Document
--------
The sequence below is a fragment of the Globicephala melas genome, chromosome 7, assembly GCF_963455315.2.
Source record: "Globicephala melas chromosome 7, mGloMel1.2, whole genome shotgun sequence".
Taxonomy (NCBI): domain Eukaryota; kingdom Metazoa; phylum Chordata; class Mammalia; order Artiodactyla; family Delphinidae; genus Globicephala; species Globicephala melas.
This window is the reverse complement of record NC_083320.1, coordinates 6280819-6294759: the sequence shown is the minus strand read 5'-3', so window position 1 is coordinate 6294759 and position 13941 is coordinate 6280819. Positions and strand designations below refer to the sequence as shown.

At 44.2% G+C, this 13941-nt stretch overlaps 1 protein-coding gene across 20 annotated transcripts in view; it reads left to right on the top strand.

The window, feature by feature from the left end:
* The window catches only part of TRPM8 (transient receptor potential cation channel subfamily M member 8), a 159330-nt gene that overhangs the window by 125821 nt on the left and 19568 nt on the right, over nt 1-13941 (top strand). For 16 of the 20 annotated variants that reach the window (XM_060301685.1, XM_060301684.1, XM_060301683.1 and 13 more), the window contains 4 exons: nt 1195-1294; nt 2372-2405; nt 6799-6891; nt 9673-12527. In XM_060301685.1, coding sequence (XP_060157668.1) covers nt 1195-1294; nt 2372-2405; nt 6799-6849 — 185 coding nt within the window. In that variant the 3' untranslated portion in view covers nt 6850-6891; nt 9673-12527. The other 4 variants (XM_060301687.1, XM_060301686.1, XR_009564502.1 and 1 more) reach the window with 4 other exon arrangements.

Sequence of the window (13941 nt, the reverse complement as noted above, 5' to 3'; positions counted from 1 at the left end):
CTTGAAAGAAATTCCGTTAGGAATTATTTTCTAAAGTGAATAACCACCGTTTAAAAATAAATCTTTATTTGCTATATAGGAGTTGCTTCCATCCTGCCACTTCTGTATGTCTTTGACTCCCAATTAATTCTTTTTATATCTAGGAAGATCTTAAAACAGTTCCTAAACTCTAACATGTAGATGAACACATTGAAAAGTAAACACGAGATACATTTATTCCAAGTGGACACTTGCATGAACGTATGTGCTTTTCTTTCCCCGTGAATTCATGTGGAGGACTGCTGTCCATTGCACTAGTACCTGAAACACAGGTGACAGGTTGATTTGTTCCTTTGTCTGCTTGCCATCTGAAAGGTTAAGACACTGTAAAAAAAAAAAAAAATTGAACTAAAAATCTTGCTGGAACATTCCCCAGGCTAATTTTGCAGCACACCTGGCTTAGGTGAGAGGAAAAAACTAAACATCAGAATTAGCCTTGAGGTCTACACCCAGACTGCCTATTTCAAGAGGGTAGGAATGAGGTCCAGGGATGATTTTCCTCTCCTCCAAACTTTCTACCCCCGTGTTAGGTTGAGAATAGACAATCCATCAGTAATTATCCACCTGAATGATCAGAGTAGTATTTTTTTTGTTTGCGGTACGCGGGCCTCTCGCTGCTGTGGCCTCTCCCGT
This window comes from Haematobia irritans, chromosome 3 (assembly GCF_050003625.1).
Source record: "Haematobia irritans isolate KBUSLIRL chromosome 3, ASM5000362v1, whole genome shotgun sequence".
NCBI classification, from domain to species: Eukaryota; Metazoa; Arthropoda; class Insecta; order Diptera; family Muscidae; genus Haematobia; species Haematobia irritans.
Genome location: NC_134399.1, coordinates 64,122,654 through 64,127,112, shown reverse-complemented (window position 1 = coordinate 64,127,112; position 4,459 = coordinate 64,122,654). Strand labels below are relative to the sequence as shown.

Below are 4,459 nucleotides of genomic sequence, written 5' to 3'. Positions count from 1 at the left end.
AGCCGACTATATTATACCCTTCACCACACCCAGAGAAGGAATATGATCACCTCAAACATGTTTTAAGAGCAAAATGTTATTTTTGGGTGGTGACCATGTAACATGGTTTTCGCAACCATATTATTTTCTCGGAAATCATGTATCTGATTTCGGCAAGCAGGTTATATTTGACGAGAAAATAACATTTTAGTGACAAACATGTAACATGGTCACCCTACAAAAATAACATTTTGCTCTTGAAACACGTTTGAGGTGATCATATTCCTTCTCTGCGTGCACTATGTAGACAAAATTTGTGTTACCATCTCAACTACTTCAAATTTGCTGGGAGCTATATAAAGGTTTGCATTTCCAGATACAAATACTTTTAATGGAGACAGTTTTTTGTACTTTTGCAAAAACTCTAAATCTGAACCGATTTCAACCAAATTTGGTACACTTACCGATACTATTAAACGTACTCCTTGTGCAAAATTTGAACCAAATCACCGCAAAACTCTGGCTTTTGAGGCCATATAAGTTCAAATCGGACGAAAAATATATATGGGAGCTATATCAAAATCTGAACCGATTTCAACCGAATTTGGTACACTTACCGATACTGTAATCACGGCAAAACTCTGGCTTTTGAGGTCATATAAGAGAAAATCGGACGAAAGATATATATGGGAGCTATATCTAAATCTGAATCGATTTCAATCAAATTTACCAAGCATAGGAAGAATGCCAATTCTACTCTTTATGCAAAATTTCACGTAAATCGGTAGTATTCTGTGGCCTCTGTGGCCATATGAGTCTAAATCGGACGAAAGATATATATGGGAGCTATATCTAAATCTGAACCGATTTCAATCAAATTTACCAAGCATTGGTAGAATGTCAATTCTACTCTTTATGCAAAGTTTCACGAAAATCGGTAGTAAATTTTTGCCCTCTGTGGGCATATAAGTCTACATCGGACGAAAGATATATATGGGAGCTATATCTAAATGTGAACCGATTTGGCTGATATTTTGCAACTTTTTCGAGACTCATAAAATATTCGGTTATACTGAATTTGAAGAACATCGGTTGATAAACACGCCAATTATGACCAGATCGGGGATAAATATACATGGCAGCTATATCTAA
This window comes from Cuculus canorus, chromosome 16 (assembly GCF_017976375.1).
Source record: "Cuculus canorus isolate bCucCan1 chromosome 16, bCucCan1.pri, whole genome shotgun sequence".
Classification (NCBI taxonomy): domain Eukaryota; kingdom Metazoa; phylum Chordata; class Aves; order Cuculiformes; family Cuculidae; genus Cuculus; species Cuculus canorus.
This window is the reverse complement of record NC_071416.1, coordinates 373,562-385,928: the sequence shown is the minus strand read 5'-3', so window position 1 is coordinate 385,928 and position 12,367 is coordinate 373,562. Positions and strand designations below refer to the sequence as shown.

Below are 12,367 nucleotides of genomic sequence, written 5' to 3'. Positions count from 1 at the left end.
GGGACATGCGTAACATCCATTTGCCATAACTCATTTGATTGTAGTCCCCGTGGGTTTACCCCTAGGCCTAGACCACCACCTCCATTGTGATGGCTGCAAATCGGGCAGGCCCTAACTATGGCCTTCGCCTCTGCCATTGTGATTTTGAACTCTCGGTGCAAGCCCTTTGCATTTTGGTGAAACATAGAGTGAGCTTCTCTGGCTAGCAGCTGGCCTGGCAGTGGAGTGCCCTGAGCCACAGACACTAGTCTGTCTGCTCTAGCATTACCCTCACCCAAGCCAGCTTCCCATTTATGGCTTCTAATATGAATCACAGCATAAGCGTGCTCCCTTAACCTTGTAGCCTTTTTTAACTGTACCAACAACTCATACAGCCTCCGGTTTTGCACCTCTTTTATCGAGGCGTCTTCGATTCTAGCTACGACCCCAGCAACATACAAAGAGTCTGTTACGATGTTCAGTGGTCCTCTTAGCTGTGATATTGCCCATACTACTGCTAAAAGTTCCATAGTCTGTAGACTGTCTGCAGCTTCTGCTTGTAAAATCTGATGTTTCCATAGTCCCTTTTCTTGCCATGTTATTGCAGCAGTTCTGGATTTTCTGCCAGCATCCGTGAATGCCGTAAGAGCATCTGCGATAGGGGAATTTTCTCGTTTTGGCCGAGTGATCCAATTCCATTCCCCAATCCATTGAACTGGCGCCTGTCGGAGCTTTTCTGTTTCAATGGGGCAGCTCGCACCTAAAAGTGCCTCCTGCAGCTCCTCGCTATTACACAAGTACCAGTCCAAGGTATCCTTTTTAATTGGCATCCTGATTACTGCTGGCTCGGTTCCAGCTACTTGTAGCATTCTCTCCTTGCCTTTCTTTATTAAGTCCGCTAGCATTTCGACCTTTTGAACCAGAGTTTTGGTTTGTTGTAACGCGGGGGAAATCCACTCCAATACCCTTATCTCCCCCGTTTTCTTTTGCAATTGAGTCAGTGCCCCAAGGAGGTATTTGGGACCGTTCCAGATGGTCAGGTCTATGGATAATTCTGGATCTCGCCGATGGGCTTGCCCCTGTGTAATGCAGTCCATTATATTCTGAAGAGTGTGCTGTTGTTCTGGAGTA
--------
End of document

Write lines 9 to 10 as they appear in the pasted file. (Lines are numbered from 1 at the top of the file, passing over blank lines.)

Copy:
CTTGAAAGAAATTCCGTTAGGAATTATTTTCTAAAGTGAATAACCACCGTTTAAAAATAAATCTTTATTTGCTATATAGGAGTTGCTTCCATCCTGCCACTTCTGTATGTCTTTGACTCCCAATTAATTCTTTTTATATCTAGGAAGATCTTAAAACAGTTCCTAAACTCTAACATGTAGATGAACACATTGAAAAGTAAACACGAGATACATTTATTCCAAGTGGACACTTGCATGAACGTATGTGCTTTTCTTTCCCCGTGAATTCATGTGGAGGACTGCTGTCCATTGCACTAGTACCTGAAACACAGGTGACAGGTTGATTTGTTCCTTTGTCTGCTTGCCATCTGAAAGGTTAAGACACTGTAAAAAAAAAAAAAAATTGAACTAAAAATCTTGCTGGAACATTCCCCAGGCTAATTTTGCAGCACACCTGGCTTAGGTGAGAGGAAAAAACTAAACATCAGAATTAGCCTTGAGGTCTACACCCAGACTGCCTATTTCAAGAGGGTAGGAATGAGGTCCAGGGATGATTTTCCTCTCCTCCAAACTTTCTACCCCCGTGTTAGGTTGAGAATAGACAATCCATCAGTAATTATCCACCTGAATGATCAGAGTAGTATTTTTTTTGTTTGCGGTACGCGGGCCTCTCGCTGCTGTGGCCTCTCCCGT
This window comes from Haematobia irritans, chromosome 3 (assembly GCF_050003625.1).